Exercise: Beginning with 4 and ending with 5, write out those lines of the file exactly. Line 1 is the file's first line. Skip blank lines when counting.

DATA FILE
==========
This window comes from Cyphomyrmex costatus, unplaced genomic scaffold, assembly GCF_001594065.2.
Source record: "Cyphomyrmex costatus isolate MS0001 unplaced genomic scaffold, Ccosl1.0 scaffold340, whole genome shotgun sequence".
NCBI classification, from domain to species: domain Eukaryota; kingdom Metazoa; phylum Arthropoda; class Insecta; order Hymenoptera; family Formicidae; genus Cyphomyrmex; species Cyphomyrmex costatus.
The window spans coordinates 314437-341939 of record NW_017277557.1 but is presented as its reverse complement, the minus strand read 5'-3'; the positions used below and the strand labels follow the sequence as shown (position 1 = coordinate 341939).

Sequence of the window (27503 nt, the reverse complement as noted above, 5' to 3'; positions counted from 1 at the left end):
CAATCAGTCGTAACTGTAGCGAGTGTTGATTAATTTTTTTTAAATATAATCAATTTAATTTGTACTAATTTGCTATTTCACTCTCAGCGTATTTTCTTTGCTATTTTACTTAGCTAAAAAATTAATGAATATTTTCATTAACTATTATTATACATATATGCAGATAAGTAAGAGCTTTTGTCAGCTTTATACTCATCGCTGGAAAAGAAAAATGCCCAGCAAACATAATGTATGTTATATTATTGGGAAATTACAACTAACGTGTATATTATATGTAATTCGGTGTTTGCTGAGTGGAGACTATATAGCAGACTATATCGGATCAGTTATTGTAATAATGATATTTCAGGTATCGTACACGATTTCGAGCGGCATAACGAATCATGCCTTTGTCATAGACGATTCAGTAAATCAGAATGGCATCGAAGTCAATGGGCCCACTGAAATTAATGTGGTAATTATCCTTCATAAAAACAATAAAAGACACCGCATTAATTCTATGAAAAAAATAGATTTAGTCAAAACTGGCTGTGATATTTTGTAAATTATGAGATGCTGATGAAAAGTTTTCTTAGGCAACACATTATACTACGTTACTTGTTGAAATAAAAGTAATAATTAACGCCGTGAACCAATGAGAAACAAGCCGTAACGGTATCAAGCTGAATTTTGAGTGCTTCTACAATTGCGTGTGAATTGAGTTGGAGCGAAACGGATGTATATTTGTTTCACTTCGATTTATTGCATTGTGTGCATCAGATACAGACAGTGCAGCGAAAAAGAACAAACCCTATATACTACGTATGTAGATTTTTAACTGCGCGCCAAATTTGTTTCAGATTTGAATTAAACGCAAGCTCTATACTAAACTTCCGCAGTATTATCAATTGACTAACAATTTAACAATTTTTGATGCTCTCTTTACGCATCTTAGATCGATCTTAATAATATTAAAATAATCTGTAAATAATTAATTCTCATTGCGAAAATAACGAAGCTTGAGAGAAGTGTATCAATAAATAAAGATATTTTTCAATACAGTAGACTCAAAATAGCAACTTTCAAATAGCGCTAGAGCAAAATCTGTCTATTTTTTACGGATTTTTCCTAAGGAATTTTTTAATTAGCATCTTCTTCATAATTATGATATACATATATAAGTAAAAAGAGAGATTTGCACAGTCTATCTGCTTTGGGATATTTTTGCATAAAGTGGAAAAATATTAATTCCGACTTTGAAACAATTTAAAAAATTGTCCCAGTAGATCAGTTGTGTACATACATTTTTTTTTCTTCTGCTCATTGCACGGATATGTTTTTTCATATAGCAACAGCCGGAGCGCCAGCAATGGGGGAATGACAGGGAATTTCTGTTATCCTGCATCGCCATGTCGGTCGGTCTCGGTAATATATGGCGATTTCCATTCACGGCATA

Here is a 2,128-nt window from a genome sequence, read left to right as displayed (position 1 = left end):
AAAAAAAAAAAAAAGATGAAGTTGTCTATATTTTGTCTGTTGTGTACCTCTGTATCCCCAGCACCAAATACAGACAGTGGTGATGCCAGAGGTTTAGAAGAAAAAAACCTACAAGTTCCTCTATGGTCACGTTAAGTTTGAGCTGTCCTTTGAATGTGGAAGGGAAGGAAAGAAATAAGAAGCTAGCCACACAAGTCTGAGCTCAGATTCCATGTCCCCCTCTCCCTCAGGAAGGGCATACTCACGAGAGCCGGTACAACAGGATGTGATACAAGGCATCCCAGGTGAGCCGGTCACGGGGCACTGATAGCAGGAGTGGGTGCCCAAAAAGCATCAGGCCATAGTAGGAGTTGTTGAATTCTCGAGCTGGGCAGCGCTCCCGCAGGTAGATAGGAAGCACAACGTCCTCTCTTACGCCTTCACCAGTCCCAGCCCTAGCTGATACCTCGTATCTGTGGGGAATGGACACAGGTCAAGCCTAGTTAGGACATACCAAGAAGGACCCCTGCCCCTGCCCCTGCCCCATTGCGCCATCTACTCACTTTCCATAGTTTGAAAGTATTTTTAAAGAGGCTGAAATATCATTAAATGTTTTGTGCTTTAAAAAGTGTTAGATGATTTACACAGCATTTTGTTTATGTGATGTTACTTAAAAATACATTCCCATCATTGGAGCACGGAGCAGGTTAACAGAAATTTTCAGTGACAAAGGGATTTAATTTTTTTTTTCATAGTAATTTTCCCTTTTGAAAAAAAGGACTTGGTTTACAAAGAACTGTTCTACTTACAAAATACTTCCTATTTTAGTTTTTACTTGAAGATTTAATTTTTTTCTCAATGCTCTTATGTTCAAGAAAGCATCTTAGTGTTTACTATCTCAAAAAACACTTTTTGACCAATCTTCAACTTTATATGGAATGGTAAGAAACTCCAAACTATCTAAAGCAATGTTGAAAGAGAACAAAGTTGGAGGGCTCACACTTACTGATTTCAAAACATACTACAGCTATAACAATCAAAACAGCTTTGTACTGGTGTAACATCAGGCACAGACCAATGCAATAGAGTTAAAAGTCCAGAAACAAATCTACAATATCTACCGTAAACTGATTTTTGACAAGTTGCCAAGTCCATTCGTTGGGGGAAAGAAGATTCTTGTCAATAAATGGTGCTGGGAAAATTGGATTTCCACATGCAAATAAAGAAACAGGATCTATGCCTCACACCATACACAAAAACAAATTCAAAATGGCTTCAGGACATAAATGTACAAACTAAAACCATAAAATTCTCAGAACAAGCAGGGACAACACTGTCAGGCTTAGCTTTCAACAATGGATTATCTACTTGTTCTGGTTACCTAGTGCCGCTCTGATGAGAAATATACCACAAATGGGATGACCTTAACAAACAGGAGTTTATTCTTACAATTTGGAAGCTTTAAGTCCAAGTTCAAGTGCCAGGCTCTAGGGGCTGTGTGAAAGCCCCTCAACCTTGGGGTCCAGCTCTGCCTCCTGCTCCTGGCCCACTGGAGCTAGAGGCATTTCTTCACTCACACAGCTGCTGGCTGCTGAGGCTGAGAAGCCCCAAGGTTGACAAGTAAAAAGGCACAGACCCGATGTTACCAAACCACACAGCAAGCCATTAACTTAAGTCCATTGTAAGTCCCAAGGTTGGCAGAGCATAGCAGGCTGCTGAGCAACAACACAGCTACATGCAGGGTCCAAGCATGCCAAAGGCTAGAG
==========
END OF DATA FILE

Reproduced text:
The window spans coordinates 314437-341939 of record NW_017277557.1 but is presented as its reverse complement, the minus strand read 5'-3'; the positions used below and the strand labels follow the sequence as shown (position 1 = coordinate 341939).

Sequence of the window (27503 nt, the reverse complement as noted above, 5' to 3'; positions counted from 1 at the left end):